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The Scientist

» diet and developmental biology

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image: Mr. Epigenetics

Mr. Epigenetics

By | August 1, 2015

Meet Wolf Reik, August Profilee and Babraham Institute director of research.

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image: Rethinking Lymphatic Development

Rethinking Lymphatic Development

By | August 1, 2015

Four studies identify alternative origins for cells of the developing lymphatic system, challenging the long-standing view that they all come from veins.

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image: The Prescient Placenta

The Prescient Placenta

By | August 1, 2015

The maternal-fetal interface plays important roles in the health of both mother and baby, even after birth.

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image: Resveratrol’s Low-Dose Anticancer Effect

Resveratrol’s Low-Dose Anticancer Effect

By | July 31, 2015

The antioxidant found in red wine and some berries shows that small doses have more potent antitumor effects than large doses in a mouse model.

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image: The Death Toll Tied to Sweet Drinks

The Death Toll Tied to Sweet Drinks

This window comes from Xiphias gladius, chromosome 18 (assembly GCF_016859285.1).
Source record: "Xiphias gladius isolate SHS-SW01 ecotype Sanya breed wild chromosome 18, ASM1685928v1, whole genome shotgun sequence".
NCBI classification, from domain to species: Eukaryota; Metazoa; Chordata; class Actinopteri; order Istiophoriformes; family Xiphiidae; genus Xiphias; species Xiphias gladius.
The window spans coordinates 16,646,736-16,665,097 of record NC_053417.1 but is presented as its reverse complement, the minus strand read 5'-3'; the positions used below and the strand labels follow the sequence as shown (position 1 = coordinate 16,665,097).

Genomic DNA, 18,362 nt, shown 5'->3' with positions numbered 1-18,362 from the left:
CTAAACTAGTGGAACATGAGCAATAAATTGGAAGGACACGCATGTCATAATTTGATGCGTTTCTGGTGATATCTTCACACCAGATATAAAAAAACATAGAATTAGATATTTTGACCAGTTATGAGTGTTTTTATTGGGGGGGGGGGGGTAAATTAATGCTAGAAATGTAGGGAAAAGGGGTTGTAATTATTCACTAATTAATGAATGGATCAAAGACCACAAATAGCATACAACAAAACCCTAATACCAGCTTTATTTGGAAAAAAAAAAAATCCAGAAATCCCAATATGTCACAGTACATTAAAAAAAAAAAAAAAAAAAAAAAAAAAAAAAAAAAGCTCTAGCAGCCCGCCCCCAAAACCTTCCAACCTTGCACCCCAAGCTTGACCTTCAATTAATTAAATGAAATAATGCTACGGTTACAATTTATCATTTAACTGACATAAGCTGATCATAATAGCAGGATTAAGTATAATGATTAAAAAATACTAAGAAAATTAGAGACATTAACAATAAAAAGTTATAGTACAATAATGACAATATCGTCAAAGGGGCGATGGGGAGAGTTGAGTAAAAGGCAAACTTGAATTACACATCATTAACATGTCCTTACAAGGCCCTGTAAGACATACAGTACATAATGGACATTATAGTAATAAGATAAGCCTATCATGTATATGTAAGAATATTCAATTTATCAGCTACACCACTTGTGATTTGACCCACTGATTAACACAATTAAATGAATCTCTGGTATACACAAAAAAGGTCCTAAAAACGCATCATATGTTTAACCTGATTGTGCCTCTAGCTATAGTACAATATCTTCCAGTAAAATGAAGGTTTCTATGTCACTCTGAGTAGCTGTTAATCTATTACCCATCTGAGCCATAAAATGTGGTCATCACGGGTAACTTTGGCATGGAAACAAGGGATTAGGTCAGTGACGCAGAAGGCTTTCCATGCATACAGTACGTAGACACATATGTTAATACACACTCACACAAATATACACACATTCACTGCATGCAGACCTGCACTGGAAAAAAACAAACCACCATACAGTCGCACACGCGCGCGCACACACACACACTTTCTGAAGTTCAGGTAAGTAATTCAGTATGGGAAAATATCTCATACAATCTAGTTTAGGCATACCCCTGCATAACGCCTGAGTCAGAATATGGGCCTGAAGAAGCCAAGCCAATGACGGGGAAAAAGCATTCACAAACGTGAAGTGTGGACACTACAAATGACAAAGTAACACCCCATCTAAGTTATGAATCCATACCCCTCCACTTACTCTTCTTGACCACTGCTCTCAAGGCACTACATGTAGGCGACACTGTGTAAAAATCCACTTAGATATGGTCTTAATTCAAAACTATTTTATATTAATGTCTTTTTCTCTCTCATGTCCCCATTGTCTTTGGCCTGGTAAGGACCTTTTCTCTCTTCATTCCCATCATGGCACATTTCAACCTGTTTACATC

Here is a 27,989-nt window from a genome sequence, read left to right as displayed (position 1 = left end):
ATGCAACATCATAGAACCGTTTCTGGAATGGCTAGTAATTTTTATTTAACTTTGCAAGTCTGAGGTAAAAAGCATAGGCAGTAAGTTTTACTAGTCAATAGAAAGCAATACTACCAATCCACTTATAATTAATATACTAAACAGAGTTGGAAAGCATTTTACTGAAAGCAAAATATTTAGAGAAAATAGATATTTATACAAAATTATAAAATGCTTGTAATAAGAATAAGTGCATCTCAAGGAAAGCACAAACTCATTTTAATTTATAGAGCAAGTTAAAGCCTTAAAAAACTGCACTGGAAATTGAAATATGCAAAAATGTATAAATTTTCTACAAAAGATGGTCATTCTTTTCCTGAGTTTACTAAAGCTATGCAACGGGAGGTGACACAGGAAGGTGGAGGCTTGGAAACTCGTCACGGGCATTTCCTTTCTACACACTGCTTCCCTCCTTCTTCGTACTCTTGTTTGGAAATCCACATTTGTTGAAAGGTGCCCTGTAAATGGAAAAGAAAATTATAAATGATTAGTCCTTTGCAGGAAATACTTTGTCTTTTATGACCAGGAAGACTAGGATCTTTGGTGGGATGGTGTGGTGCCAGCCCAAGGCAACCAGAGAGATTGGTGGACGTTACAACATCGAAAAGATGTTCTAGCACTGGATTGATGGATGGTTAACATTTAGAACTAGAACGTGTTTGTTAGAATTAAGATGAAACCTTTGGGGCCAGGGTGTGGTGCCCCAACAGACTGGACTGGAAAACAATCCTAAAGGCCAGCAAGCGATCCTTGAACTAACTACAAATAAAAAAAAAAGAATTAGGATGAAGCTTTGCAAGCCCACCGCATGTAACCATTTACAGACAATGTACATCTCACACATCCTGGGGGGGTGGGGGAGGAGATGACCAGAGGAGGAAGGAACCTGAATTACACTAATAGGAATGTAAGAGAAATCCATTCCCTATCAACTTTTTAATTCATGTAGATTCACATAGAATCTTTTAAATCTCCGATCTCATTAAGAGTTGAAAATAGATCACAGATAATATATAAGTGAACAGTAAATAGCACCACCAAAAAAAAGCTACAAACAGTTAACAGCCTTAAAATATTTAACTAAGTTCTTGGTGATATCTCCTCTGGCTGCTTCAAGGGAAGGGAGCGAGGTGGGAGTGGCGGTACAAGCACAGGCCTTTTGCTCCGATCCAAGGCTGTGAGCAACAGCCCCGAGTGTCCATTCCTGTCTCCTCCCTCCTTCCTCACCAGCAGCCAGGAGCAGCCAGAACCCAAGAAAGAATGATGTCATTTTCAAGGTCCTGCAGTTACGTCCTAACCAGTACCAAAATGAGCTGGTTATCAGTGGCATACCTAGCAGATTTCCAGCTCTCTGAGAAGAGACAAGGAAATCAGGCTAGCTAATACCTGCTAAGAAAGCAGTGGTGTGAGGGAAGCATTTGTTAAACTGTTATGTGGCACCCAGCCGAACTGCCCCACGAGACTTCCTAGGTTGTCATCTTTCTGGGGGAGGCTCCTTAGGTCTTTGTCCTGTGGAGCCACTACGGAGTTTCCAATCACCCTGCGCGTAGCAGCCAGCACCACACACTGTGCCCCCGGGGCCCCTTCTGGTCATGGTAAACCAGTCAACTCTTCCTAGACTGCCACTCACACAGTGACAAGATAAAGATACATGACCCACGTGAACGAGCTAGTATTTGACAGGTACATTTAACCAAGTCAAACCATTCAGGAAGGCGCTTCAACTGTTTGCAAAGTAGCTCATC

By | July 1, 2015

Annually, about 184,000 deaths annually are linked to drinking sugary beverages, according to a new study.

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image: Periodic Fasting Improves Rodent Health

Periodic Fasting Improves Rodent Health

By | June 18, 2015

And a diet that includes a few days of caloric restriction each month reduces biomarkers of aging and disease in people, according to a small trial.

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image: Sperm From Ovaries

Sperm From Ovaries

By | June 11, 2015

With the deletion of a single gene, female Japanese rice fish can produce sperm. 

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image: Dino Snouts from Chicken Beaks

Dino Snouts from Chicken Beaks

By | May 13, 2015

Researchers tweak gene expression in chicken embryos that may have been crucial to the evolutionary transition from dinosaur noses to bird bills.

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image: Viral Protector

Viral Protector

By | April 21, 2015

A retrovirus embedded in the human genome may help protect embryos from other viruses, and influence fetal development.

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image: Metabolic Memory

Metabolic Memory

By | April 8, 2015

Drosophila develop preferences for healthy foods that can be disrupted by overfeeding, a study suggests.

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